Sgt. 1st Class Charles Martland, who is being disciplined by the Army for attempting to stop the sexual abuse of children by an Afghan military officer, compared the U.S. military’s reaction to the rape of Afghan boys to the Penn State child sex abuse scandal. While the comparison is apt, it only begins to suggest the global nature of rape tolerance.
Although the Afghani and Penn State cases concerned boys, victims of sexual violence are most often women and girls. A 2013 global review established that 35 percent of women worldwide have experienced physical and/or sexual violence. Put another way, the number of women affected by this crisis — 2.5 billion — roughly equals the combined populations of China and India.
The standard presentation given to Marines before serving abroad explains that “laws and norms about sexual relations vary from country to country,” and that in Afghanistan in particular, sexual assault is “a ‘cultural’ issue, and not a purely legal one.” Thus, the U.S. military excuses sexual abuse as a cultural phenomenon to be handled locally.
Looking at it this way permits Western society to ignore sexual assault as a byproduct of patriarchal societies with insufficient legal protections for women and children. To be clear, rape as a culturally condoned phenomenon does not just happen in developing countries, but occurs throughout the world, and specifically in the U.S. military. While it does not openly permit rape, our military allows and perpetuates the rape of women in its ranks through complicity and competing interests, creating a culture where sexual assault is condoned and victims are blamed.
The U.S. military, the most powerful in the world, has failed to prevent the rape and sexual assault of an estimated 500,000 of its own members over the last three generations. According to a Department of Defense report, approximately 19,000 sexual assaults or unwanted sexual contacts occurred in the military in 2014, an average of 52 new cases every day. These numbers are unchanged from 2010, despite widespread awareness of this issue.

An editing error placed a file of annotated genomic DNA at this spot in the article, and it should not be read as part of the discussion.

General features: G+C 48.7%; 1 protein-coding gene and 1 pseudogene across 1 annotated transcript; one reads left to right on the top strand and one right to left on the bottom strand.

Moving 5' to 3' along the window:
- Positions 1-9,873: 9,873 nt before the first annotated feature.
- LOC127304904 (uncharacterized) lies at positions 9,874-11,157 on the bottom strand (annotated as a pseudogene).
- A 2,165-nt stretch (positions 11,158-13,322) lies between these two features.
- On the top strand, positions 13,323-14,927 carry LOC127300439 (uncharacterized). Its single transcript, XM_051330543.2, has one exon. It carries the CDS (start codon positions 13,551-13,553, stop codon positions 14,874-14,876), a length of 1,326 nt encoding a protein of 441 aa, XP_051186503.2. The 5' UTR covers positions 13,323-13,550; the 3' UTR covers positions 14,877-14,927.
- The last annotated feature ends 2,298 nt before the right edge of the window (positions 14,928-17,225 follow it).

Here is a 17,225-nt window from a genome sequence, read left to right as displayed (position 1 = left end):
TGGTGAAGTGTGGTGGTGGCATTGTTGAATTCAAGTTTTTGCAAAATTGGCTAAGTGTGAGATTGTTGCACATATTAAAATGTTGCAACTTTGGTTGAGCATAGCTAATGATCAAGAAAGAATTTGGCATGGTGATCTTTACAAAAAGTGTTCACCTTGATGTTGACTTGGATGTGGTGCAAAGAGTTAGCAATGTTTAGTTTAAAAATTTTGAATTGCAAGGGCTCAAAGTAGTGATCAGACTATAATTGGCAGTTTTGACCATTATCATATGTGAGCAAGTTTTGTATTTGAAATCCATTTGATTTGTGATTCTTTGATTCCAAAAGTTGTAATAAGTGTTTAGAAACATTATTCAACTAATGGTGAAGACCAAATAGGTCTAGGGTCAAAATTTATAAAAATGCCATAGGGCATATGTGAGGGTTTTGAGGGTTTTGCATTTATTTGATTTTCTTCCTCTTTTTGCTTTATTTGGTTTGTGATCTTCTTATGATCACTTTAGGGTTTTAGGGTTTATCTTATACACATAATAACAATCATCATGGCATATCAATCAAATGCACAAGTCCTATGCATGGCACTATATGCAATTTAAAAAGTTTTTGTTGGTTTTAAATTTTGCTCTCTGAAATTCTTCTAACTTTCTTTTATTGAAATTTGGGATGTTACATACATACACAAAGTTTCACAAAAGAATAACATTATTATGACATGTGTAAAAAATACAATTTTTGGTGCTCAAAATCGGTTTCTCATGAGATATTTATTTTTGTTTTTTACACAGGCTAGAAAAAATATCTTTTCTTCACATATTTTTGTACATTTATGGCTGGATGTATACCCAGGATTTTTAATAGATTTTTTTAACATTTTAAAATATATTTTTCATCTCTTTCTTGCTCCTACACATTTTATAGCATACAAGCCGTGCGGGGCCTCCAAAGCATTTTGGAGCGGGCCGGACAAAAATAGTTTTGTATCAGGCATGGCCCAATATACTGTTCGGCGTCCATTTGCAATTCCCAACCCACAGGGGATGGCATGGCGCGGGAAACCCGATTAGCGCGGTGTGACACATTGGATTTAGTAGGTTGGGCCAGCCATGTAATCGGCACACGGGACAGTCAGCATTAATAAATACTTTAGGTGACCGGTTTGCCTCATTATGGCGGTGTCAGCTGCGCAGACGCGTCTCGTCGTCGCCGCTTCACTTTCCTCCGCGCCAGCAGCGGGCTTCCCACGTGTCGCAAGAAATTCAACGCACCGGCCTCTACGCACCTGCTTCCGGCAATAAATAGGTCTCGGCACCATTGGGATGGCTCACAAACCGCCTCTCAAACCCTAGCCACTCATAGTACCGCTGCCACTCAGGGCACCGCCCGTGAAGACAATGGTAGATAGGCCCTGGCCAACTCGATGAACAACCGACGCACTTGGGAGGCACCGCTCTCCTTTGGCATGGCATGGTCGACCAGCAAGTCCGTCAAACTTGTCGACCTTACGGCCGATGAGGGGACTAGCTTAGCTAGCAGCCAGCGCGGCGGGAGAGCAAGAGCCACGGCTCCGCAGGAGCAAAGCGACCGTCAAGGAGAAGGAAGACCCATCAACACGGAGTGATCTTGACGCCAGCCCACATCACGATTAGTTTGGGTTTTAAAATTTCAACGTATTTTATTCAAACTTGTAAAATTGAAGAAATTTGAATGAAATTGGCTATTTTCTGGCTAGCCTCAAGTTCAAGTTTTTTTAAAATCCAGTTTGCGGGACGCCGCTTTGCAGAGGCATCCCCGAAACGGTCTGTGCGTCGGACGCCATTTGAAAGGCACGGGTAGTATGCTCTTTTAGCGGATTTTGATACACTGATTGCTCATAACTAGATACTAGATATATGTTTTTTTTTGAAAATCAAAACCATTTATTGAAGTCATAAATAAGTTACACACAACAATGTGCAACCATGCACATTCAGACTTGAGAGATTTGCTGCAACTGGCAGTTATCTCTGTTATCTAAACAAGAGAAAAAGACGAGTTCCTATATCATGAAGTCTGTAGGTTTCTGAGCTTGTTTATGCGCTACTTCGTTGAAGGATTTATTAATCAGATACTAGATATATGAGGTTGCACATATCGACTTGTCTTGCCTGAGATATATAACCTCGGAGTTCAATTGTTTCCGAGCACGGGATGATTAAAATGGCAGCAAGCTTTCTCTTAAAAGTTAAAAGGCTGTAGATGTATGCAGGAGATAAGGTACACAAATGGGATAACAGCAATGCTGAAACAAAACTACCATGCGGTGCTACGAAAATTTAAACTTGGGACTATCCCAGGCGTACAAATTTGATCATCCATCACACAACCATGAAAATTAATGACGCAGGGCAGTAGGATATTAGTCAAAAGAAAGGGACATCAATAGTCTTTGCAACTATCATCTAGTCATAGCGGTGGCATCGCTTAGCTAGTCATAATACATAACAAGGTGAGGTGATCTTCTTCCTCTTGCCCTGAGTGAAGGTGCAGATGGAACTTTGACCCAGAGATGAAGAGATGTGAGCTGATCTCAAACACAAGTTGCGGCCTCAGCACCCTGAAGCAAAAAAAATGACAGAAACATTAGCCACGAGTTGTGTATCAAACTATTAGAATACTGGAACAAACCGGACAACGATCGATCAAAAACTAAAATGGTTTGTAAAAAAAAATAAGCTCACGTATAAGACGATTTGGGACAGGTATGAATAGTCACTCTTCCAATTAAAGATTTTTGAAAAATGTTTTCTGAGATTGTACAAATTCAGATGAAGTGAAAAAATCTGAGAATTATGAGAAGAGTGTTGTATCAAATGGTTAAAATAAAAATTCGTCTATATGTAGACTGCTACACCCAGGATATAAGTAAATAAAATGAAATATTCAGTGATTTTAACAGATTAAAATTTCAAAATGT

Victims of rape in the U.S. military are afraid to speak out about attacks. The latest Defense Department report showed that 75 percent of the men and women in uniform who have been sexually assaulted lack confidence in the military justice system to report these crimes. Just eight months ago, sexual assault victims sued the Air Force over an unofficial songbook depicting sexual violence and depravity. One of the songs, set to the tune of “The Candy Man” from the film “Willy Wonka & the Chocolate Factory,” describes sticking ice picks in women’s ears and raping them from behind.
The U.S. military perpetuates rape within its own ranks by failing to impartially investigate or prosecute reports of sexual assault. A primary cause of this failure is undue influence from superiors during the investigation and prosecution. Under the applicable law, authority over criminal cases rests with the offender’s commander rather than trained military legal personnel. The commander can make charging decisions, select jury members, and modify or overturn court decisions. This creates a patently biased judicial system that compromises access to justice for the victim and the accused’s right to a fair and impartial trial.
Reporting assaults can also lead to retaliation against victims by fellow service members and commanders. A 2014 survey of all service members who reported assaults showed that 62 percent experienced some social or professional retaliation, including reduction in rank, decrease in pay or being forced out of the military entirely.
The military has resisted efforts to bring greater accountability to its handling of sexual assault cases, despite similar changes made by U.S. allies without a negative impact to good order and discipline. In 2013 and 2014, U.S. Sen. Kirsten Gillibrand, D-N.Y., introduced the Military Justice Improvement Act, which would reassign authority to prosecute serious crimes to an impartial military prosecutor. Leaders of national veterans service organizations endorsed the measure. Unfortunately, all of Gillibrand’s efforts have been rejected by the Senate, despite widespread support for the restructuring.
Excusing Afghan commanders’ sexual assault of children as a “cultural issue” is heinous, but it’s just a different version of tolerance for the daily sexual assault of women by their military brethren. The problem is indeed one of culture. It is a global culture that supports, condones, or ignores sexually violent messages and behavior. It is a culture that must be rooted out wherever it occurs to achieve a world where women’s and children’s human right to freedom from violence is realized.
Amy Lauricella, of Minneapolis, is an international human rights lawyer with Global Rights for Women (www.globalrightsforwomen.org).